Nine 5-acre parcels of land are surrounded by the Chugach National Forest. To get to the parcels, the landowners cross land owned by the state Departments of Transportation and Natural Resources as well as the Alaska Railroad.
Two of the landowners, Wesley Artz and Warren Rowe say they bought the land from the original homesteaders in 2003.
The property was created on federal lands around the 20-mile River area in the 1970s.
The two say they had always used the historical and traditional route to get to their property by trekking through ice and snow, then crossing the railroad.
"When we bought the property, the access wasn't really an issue," said Artz. "We were told we could use off-road vehicles and ATVs and snowmachines to access our property from the original property owner, and that he never had an issue with it."
The National Forest Service says because the new access route to the private lands goes through sensitive environmental areas, the cost of creating a road or route to get there is substantial and will have to be shared by all parties.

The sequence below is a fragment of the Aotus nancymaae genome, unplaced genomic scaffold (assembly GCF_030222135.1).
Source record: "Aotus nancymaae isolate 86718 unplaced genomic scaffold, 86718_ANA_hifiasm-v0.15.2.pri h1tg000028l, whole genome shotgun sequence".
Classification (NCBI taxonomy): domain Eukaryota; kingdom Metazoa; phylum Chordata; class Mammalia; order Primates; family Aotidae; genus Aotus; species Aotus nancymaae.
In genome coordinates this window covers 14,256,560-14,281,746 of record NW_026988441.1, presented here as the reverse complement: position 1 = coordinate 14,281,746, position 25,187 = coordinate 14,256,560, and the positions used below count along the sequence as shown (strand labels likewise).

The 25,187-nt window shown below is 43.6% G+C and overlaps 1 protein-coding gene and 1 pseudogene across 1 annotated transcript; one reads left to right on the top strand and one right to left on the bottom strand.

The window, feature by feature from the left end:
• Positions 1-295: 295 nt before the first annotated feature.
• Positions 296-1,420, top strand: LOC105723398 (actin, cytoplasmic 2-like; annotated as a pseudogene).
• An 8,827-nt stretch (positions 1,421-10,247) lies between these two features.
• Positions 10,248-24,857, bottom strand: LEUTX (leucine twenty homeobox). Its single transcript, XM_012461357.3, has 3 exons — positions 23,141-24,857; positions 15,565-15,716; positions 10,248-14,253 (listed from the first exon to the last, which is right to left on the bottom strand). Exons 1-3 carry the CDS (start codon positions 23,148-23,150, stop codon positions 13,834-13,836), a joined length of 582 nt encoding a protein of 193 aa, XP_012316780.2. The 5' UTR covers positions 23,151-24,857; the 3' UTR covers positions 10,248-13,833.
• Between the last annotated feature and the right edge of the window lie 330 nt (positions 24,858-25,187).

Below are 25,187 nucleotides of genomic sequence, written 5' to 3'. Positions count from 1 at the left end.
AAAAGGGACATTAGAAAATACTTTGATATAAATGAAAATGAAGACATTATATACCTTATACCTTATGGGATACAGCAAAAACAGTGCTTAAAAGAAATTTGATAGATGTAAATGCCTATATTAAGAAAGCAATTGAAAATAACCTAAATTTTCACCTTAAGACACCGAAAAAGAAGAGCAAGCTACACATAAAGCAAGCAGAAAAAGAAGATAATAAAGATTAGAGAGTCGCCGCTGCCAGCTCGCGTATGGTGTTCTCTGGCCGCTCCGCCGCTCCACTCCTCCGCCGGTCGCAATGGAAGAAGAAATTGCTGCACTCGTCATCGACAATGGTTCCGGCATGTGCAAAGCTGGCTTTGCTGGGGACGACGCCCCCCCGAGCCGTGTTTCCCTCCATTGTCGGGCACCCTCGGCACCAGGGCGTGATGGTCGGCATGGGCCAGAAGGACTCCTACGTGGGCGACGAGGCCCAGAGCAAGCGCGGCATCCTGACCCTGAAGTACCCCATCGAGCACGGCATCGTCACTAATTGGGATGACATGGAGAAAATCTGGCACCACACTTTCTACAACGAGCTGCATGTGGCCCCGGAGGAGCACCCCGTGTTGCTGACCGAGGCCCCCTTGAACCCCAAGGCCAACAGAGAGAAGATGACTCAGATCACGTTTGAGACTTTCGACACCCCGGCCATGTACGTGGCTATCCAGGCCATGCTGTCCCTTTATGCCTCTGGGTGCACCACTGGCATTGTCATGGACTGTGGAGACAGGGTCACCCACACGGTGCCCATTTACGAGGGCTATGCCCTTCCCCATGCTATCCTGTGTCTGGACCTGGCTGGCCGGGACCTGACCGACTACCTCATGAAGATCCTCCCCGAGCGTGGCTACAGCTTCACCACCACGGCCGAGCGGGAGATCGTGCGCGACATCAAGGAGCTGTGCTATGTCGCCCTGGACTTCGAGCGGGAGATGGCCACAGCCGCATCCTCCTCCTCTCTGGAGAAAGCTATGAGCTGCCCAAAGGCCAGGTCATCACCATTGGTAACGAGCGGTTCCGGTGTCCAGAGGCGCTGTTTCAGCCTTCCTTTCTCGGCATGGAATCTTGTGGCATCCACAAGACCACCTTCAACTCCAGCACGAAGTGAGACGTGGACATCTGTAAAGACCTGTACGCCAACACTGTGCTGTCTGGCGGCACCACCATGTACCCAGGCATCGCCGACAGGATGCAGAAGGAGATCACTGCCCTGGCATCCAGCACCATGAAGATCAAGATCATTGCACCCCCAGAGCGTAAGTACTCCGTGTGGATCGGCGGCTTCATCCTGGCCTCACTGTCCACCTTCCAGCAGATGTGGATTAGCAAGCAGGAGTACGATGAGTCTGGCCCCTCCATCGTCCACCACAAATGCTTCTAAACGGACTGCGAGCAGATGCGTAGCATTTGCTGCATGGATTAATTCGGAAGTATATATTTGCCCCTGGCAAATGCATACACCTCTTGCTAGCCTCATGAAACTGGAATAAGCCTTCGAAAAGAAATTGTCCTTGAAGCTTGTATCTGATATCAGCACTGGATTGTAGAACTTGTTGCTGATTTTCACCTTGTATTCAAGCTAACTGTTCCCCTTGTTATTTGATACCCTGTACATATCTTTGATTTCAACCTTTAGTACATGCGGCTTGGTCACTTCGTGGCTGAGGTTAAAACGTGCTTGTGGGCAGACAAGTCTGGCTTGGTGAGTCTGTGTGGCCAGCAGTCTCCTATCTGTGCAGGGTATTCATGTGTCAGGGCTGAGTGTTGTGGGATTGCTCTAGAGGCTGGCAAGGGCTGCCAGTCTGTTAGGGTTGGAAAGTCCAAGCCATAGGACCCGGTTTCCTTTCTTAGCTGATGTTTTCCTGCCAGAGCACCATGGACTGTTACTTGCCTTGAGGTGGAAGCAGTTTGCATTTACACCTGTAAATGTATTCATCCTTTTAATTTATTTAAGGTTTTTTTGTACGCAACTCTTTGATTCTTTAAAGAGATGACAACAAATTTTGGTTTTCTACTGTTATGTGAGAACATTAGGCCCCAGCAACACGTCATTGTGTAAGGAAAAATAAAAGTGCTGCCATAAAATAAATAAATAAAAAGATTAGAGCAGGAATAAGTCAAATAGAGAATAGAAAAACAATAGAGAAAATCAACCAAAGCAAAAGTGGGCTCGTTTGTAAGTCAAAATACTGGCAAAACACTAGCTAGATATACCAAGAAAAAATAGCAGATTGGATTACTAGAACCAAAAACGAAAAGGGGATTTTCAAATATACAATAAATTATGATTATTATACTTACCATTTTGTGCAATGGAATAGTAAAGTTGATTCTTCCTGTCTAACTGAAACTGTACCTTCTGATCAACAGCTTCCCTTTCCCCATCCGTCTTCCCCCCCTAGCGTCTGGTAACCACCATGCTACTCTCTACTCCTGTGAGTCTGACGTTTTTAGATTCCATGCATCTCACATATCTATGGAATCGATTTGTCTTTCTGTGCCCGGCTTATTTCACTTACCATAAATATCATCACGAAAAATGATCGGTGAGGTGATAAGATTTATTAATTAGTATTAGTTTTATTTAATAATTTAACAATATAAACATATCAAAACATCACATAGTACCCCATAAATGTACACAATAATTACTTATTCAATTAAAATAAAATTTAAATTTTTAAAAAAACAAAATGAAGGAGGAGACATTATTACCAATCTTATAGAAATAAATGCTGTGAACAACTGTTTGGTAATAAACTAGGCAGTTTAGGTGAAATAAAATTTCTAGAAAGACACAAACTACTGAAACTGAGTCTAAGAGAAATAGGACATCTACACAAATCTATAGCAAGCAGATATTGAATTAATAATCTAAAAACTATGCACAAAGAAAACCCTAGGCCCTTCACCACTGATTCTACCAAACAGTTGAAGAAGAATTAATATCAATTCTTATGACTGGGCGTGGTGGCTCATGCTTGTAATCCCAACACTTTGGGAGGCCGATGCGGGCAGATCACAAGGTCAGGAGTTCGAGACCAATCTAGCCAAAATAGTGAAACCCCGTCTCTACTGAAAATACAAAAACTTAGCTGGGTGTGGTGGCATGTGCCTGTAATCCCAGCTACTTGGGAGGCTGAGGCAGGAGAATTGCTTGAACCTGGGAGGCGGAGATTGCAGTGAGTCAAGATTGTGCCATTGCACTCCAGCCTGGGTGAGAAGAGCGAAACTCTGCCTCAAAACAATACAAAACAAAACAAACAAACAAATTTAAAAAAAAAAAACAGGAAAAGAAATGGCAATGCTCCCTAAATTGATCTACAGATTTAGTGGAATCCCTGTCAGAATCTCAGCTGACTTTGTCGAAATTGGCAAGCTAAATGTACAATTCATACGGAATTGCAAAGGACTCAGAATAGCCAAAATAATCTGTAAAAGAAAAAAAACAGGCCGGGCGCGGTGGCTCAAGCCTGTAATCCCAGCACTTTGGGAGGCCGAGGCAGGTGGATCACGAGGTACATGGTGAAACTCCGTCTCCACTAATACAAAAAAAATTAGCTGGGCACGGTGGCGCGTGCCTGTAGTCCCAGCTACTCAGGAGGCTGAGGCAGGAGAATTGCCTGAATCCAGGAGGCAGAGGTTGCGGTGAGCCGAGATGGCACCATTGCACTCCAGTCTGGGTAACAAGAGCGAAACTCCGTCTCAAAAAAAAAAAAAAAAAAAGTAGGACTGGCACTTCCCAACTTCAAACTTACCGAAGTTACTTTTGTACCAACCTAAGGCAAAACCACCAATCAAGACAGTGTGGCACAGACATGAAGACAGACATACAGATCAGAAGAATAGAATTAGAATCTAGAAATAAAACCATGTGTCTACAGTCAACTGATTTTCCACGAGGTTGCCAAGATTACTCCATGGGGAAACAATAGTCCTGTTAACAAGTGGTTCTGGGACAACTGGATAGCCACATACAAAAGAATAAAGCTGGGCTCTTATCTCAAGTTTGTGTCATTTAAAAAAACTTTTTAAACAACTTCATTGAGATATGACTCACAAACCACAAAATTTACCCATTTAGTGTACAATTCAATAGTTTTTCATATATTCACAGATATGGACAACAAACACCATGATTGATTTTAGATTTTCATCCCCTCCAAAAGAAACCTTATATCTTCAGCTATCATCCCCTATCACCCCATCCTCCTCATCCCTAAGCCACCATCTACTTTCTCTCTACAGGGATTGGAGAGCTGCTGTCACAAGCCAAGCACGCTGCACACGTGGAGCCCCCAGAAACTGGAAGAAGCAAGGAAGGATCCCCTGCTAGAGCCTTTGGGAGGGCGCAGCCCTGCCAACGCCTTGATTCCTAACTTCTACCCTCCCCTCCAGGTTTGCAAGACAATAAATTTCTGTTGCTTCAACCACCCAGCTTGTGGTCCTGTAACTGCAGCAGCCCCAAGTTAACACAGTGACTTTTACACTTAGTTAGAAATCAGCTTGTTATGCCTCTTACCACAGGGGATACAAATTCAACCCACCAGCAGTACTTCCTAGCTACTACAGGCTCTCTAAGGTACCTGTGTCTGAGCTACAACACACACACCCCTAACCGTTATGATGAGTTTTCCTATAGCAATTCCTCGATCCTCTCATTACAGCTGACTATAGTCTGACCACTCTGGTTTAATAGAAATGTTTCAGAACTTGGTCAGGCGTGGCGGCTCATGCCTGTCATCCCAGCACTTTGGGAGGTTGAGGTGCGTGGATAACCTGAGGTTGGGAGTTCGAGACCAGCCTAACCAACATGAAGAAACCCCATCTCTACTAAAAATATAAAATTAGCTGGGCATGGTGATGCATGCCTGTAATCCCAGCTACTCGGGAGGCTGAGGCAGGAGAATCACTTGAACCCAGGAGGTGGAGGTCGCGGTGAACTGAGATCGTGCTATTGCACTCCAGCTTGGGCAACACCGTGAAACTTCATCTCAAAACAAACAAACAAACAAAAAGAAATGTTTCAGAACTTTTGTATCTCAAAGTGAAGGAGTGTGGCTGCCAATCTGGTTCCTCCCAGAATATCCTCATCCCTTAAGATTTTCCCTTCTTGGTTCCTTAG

While the owners say they can use the new access point in the winter, they won't be able to in the summer, and that's why they want to continue with the traditional route.
The Railroad had told the property owners that crossing the railroad at their traditional spot was unsafe because it's not a visual corridor, and designated another area to cross.
"If you're a railroad, you really have to control the access. It really is a right of way," said Tom Brooks of the Alaska Railroad Corporation. "We have to know the way is clear so we can operate our train safely and efficiently, so there has to be controls on where things happen and how we take the railroad and make it safe for not only the people on train but also for people who live around us."
That area, property owners argue, is one that requires crossing marsh and pond, which they say makes access almost impossible.
The National Forest Service, which manages the area beyond the railroad crossing, says the access to private parcels is a complex issue.
"How do we work with multiple land owners out there including the railroad address everybody's needs," said Tim Charnon of the Forest Service.
There is a trail proposed up the 20-Mile River system. It's part of the reconstruction of the Iditarod Trail system, and the Forest Service is hoping the alignment of the route will also meet the property owner's needs.